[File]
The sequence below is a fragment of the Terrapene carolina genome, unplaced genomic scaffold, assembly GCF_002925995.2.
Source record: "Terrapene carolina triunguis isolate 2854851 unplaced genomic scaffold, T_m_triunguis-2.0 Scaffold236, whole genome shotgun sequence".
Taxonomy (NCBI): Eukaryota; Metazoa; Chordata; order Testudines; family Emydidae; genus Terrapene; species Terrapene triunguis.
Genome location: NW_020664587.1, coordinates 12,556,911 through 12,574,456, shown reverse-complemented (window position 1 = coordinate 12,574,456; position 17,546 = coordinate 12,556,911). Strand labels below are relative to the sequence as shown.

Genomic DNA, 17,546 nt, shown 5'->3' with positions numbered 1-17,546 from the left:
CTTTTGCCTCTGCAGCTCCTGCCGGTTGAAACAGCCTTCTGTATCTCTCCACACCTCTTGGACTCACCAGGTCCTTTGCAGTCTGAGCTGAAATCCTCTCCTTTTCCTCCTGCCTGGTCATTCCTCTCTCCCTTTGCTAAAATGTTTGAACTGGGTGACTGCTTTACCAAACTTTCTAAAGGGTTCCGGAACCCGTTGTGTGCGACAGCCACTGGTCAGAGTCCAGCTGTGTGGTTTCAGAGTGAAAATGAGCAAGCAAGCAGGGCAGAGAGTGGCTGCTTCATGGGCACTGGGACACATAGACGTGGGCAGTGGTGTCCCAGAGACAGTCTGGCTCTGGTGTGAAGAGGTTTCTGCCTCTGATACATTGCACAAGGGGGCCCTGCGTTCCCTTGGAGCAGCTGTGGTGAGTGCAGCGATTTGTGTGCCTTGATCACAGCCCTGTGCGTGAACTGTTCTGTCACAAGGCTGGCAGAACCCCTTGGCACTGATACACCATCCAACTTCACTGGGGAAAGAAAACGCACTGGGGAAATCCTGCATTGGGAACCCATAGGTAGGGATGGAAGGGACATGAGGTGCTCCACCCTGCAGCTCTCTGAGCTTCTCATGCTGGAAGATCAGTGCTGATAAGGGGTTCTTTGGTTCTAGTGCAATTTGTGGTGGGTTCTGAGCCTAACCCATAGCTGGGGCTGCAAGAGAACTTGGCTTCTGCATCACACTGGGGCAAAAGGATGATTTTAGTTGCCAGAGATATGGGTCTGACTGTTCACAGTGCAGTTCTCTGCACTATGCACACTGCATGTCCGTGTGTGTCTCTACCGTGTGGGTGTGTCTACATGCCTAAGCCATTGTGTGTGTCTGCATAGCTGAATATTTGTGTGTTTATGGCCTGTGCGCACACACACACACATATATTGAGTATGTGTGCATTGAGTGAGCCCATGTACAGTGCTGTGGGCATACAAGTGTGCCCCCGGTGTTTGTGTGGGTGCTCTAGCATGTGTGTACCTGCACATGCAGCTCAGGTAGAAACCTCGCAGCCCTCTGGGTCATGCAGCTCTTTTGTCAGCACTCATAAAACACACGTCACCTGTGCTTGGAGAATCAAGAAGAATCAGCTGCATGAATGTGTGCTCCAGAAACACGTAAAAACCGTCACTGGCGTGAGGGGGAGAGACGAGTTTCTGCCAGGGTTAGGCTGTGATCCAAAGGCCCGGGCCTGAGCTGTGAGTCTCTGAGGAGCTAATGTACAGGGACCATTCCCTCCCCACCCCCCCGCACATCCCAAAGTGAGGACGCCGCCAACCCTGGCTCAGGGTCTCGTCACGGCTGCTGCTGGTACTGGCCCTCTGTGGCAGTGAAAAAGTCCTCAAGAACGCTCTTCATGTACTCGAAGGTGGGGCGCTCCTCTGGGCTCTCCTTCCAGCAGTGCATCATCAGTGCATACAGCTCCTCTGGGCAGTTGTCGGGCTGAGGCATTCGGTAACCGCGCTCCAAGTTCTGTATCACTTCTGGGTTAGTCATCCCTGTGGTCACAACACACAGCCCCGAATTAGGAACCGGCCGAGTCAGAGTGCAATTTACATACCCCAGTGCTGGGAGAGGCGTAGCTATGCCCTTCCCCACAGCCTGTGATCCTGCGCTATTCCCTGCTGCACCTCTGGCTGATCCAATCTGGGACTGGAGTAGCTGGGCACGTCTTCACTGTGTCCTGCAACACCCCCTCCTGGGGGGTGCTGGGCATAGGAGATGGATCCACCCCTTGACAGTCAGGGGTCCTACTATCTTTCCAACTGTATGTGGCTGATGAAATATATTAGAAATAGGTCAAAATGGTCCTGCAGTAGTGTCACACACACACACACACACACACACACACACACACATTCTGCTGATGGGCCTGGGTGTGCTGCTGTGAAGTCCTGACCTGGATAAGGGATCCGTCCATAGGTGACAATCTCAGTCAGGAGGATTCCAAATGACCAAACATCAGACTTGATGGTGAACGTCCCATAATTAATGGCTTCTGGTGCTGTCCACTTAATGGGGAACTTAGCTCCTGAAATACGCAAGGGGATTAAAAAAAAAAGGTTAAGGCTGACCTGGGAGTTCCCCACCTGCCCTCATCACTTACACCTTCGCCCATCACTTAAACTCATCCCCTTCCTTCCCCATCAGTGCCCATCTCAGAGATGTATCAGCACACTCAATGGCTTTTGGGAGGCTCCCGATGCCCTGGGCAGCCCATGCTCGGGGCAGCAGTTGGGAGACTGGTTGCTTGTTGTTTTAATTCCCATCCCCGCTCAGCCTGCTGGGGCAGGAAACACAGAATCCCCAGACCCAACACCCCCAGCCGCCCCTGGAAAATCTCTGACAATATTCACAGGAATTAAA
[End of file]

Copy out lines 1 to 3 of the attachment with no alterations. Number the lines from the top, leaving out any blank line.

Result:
The sequence below is a fragment of the Terrapene carolina genome, unplaced genomic scaffold, assembly GCF_002925995.2.
Source record: "Terrapene carolina triunguis isolate 2854851 unplaced genomic scaffold, T_m_triunguis-2.0 Scaffold236, whole genome shotgun sequence".
Taxonomy (NCBI): Eukaryota; Metazoa; Chordata; order Testudines; family Emydidae; genus Terrapene; species Terrapene triunguis.